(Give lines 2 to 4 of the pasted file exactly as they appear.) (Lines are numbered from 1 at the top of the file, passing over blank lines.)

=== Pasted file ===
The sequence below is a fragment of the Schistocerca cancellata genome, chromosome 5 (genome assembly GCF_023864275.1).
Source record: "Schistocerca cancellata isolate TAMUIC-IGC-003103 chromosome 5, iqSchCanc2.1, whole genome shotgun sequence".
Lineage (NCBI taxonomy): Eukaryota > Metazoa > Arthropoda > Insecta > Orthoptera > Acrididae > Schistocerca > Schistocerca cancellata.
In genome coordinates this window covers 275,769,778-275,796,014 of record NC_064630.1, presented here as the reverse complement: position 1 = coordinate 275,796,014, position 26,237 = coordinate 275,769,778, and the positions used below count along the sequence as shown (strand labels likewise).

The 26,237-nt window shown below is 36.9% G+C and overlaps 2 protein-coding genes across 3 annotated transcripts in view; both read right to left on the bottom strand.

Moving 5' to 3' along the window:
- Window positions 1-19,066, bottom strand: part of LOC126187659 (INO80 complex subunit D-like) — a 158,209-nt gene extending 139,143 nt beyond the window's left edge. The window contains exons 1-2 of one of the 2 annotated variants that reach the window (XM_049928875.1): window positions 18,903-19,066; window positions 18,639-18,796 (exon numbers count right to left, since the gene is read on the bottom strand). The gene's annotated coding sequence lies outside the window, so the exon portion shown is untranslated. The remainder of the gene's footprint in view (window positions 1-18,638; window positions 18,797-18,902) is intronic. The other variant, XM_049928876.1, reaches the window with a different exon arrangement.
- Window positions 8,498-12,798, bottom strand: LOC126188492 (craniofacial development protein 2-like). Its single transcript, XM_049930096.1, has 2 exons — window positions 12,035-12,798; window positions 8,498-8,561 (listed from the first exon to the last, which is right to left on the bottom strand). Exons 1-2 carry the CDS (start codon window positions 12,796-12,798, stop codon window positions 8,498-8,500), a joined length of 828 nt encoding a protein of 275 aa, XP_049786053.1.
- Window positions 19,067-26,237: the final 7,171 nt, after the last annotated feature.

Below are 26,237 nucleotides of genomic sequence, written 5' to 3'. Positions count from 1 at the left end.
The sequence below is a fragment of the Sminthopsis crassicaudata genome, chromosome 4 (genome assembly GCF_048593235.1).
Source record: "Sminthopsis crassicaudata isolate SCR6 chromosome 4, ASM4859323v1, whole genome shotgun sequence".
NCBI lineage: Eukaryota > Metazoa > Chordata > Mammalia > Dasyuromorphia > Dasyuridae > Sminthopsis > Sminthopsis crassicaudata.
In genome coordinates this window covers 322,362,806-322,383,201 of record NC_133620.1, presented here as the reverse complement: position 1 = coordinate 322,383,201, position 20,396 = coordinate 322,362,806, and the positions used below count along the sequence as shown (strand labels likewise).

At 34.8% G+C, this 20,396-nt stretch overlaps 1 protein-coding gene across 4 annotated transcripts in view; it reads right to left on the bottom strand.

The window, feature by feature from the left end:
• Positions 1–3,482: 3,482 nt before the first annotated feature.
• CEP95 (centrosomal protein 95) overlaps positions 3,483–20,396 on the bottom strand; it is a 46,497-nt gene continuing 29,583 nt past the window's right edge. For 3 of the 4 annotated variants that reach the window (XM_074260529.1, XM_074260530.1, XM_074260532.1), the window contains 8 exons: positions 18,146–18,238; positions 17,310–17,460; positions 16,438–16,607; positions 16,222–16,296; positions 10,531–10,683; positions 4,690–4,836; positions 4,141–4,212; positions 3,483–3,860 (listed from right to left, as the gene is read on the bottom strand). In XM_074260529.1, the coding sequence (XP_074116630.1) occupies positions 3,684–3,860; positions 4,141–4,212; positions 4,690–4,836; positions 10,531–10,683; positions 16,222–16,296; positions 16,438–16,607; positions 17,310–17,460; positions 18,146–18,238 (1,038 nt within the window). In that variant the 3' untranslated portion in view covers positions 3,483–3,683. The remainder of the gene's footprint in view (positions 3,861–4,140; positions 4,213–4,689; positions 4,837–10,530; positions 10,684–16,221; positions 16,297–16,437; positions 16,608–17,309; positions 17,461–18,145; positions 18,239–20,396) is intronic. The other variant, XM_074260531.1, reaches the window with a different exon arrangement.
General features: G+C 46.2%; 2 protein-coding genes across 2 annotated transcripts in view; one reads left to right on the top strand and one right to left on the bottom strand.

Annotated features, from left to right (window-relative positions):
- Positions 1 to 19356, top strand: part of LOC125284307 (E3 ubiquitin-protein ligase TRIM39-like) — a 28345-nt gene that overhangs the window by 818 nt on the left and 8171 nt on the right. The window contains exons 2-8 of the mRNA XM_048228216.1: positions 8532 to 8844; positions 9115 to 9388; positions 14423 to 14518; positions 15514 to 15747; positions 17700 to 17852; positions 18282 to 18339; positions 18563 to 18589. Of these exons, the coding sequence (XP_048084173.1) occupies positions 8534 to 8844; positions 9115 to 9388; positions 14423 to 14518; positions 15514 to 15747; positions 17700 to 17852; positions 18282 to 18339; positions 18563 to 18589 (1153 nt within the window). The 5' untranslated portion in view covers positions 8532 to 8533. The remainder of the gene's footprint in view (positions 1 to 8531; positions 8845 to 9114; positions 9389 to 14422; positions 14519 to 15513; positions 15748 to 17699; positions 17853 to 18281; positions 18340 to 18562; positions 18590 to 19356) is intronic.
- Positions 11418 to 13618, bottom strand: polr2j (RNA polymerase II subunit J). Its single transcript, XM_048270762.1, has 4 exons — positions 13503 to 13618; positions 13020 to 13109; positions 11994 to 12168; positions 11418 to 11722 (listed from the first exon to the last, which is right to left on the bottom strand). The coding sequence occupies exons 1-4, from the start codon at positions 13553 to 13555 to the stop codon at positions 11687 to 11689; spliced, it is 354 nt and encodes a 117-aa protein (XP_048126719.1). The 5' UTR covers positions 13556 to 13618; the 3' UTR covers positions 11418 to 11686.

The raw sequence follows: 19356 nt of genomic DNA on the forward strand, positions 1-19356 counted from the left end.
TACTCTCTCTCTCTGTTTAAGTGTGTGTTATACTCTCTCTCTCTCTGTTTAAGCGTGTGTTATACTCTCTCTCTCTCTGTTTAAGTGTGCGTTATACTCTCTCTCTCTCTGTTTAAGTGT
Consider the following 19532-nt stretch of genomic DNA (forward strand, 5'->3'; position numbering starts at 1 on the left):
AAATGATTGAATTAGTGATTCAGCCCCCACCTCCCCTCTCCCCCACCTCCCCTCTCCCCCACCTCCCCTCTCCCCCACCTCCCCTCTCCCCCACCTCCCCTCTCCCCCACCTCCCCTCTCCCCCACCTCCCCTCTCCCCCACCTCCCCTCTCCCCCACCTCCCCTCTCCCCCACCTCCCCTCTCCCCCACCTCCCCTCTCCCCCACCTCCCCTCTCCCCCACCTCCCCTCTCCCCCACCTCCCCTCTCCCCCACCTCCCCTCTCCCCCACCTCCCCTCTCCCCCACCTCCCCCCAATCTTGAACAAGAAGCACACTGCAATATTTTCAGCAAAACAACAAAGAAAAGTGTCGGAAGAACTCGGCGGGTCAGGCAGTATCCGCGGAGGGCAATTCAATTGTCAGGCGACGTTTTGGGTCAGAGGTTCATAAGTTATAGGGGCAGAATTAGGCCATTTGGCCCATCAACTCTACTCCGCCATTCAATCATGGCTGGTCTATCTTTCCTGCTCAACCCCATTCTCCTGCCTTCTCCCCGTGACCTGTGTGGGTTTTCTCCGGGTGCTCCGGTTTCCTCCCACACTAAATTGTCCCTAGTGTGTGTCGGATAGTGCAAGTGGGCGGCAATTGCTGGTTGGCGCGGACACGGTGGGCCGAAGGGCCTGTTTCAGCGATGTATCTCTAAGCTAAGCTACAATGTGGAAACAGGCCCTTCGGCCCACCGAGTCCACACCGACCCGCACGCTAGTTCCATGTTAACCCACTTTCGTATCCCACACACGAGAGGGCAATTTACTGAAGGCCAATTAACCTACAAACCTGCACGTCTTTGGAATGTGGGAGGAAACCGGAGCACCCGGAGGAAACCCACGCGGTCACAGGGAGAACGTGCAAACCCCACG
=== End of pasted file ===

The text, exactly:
Source record: "Schistocerca cancellata isolate TAMUIC-IGC-003103 chromosome 5, iqSchCanc2.1, whole genome shotgun sequence".
Lineage (NCBI taxonomy): Eukaryota > Metazoa > Arthropoda > Insecta > Orthoptera > Acrididae > Schistocerca > Schistocerca cancellata.
In genome coordinates this window covers 275,769,778-275,796,014 of record NC_064630.1, presented here as the reverse complement: position 1 = coordinate 275,796,014, position 26,237 = coordinate 275,769,778, and the positions used below count along the sequence as shown (strand labels likewise).